The original idea was to include these 4 different groups: American Jews, Israeli Jews, Israeli Arabs, and Palestinians. The group would visit Spain, as a neutral ground with significantly peaceful historical relations between Jews and Arabs, and various parts of Israel, including the Israeli and Palestinian homes. Another characteristic of the program was that every group would consist of 5 girls and 5 boys, and they would be guided by young and adult, counselors from every region. Although not every year could incorporate all four groups, each year has been a success in its own way. The trip now includes a San Diego portion to start it off which lets the American groups also show their home.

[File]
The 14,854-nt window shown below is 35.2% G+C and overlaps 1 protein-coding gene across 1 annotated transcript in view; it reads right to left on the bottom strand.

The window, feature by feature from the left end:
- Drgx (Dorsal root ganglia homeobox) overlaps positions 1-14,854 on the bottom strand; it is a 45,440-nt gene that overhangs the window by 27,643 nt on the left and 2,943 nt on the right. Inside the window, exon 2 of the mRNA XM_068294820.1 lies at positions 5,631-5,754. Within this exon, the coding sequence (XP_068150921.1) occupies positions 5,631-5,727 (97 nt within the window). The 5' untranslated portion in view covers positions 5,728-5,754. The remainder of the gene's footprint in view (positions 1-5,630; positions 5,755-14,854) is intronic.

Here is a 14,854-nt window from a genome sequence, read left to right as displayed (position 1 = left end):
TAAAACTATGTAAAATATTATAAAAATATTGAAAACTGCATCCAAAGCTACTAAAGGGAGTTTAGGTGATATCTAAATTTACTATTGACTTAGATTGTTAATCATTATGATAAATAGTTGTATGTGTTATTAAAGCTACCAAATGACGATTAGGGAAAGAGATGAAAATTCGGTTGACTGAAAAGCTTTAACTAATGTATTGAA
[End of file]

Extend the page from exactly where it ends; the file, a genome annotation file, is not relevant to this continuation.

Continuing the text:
Q: Who started the program?
A: Gary and Jerri-Ann Jacobs, a family from San Diego that wanted to start a project geared to children. It began with the Sha’ar haNegev community and a village in Gaza. At that time, there was far less restriction of movement and the Jitli group flew to Spain for one week and then spent a week in Israel . Things had to change in 2003 or 4, when kids were not allowed to fly freely from the Gaza Strip and Jitli partnered with the village of Lakiya, instead.
Then the JITLI journey became one week spent in San Diego, one week in Spain and one week in Israel.
Q: Who is involved?